Near-Future: Wasteland 2 Possibly Delayed A Mite

So tacky, Los Angeles.

August is here! This means Wasteland 2 is almost here too, as inXile said in May that’s when they’d release their crowdfunded RPG. 31 days of possibility! Or 27 now, seeing it’s already the 4th of August. But wait, hang on, now inXile have stretched that window back out to possibly 34 days, or even 41. It may be slightly delayed while they put things in boxes, I’m saying. Given that it’s two-and-a-half years since the Kickstarter launched and 26 years since the original game came out, another fortnight isn’t much.

Project lead Chris Keenan explained in a Kickstarter update on Friday:

“It’s pretty likely that we will slip into the first or second week in September due to fulfillment of the physical goods and discs. We will give an exact date as soon as we know it.”

It’s fair enough that they don’t want anyone–especially people who paid extra to get stuff wot they can touch–to feel left out. Boxes and discs are modern-day feelies. Handily, this’ll also give inXile a little more time to fix and improve things before stamping it “DONE” (then inevitably starting work on post-release patches). Statistically, this delay means it’s likely that at least one backer will die before they get to play, but this hypothetical person has a bigger problem.

If you absolutely positively cannot wait an extra week or two, the version on Steam Early Access is open to everyone who backed the Kickstarter with enough cash to get a copy of the finished game. It is nearly finished, after all. Hold your own fake launch party on August 31 if you must.


  1. TekDragon says:

    Loving the beta, especially with the latest balance patch. Hope these guys take all the time they need.

  2. Freud says:

    I think they’ve shown enough for there to be no real reason to worry about a delay.

  3. golem09 says:

    Good, good. Got to finish a paper til the end of august, this will come in handy for my one month holiday in september.

  4. Anthile says:

    Well, you can always bridge the time by replaying Fallout (or the original Wasteland, if you are brave enough) or rewatch Mad Max (or A Boy and His Dog) for the n-th time. At least that’s what I’m going to do.

  5. benjamin says:

    Two and a half years? I could have sworn it has not been that long. Surely it was last year? Where has the time gone? Truly, I am but a mist that is here for a little while.

  6. reggiep says:

    Delays for games you can get Early Access seem like a non-issue. I fully support delays as it is, given that it usually means a better game. Last I played of Wasteland 2, it definitely seemed like a delay was warranted.

  7. slerbal says:

    Good to see everyone is cool with the delay – good games should not be rushed :)

  8. Keyrock says:

    I’ve waited this long, I can wait a little longer. No problem.

  9. Enkinan says:

    Couple more weeks at this point doesn’t matter to me, I could use a few extra weeks in between Divinity OS and another RPG anyway.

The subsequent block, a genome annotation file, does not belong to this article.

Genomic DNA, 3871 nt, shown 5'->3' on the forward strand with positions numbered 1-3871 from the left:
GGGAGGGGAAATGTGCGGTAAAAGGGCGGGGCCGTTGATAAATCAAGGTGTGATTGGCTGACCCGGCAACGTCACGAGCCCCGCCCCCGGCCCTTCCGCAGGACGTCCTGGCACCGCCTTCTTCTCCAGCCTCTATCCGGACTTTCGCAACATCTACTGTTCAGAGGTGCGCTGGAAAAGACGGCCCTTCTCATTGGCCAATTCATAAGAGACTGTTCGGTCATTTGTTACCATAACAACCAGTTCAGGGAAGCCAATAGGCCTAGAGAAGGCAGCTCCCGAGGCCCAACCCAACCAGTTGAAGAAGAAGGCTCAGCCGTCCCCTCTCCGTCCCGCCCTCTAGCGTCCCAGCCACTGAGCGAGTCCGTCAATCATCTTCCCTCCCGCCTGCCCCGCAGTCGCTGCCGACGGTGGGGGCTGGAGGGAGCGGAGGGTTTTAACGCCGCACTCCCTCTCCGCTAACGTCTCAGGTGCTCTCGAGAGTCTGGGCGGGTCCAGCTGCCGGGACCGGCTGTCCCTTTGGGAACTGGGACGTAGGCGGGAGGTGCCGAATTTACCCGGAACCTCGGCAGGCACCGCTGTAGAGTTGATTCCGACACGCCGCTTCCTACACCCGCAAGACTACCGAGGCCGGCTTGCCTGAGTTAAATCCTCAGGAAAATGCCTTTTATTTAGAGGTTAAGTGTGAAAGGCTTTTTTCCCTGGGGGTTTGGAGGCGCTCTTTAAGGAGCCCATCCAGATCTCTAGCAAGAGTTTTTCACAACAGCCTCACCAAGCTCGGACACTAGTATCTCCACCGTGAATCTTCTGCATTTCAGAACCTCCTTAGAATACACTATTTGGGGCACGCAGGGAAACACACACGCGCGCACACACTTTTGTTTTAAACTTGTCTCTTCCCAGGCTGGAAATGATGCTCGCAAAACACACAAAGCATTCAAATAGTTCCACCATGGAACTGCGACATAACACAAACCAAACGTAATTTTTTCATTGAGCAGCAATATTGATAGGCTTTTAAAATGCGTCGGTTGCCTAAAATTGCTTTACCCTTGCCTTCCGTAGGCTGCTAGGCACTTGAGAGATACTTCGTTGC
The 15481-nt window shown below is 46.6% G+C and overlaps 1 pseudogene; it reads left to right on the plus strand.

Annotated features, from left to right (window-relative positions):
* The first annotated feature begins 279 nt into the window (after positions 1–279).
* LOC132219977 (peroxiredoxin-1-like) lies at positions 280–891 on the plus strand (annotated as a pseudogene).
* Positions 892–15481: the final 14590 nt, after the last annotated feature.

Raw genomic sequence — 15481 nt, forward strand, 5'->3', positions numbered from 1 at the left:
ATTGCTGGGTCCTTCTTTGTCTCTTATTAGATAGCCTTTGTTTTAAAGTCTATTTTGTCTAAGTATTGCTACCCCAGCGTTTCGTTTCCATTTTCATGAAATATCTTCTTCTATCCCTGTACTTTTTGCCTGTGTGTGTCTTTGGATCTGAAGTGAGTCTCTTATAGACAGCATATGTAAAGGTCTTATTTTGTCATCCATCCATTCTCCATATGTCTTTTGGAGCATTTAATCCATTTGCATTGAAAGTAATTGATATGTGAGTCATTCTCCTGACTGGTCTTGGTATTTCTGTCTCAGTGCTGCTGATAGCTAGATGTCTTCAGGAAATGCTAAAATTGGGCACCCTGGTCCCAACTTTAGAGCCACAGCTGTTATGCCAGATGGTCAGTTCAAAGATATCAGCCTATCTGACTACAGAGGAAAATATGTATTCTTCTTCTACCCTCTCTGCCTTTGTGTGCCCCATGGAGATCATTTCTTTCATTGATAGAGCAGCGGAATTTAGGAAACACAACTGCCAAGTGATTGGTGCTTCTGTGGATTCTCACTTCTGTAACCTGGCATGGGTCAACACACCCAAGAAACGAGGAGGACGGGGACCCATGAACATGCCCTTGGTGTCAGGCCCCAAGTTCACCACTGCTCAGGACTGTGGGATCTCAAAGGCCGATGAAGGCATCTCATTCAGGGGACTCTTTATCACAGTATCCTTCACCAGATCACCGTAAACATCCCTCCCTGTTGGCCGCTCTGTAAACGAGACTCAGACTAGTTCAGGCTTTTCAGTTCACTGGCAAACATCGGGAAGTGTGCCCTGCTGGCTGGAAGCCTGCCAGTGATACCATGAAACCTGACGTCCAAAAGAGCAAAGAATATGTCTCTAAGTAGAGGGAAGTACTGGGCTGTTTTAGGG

10. PopeRatzo says:

    I’m curious: Is there any length of delay that would cause concern? As slerbal said above, “”everyone is cool with the delay”. When would it no longer be cool? If it got to be Christmas, or next May 30, would you change your mind? How about if it slipped to Q4, 2015?

    I want to establish this up front, because if someone had suggested, on the day the Kickstarter was announced, that the game would still not be released as of Sept 1, 2014, they would have gotten lit up.

    Honest question, if inXile had said, in March of 2012, that the game wouldn’t come out until September, 2014, would it have changed anyone’s mind about supporting the Kickstarter? And is there any reason why a kickstarter developer would announce anything like a realistic release date if those dates don’t mean anything to anybody?

    • colw00t says:

      Part of the problem with games kickstarters is that promised release dates can’t be changed once the kickstarter is underway, which means that if you hit a lot of stretch goals (like wasteland 2 did) then they go right out the window. Inexile ended up with three times the money they were hoping for, the game is correspondingly larger. Once the kickstarter was over they said they were aiming for an 18-24 month development cycle so they are actually pretty accurate to their projected release.

      This delay would bother me if I hadn’t seen a lot of evidence that Inexile is working very productively on making the game as good as they can make it. The early builds have been getting progressively better and I am perfectly satisfied that they’re spending my money productively.

    • nrvsNRG says:

      No it wouldn’t bother me. It could be 10 years later and I still wouldn’t care. As long as i can see the progress.

      • tomimt says:

        10 years would not be good. That’d be a serious sign of a troubled production. But the current delays still are more than toleratable, especially because inXile has been pretty good in showing what they’ve been doing.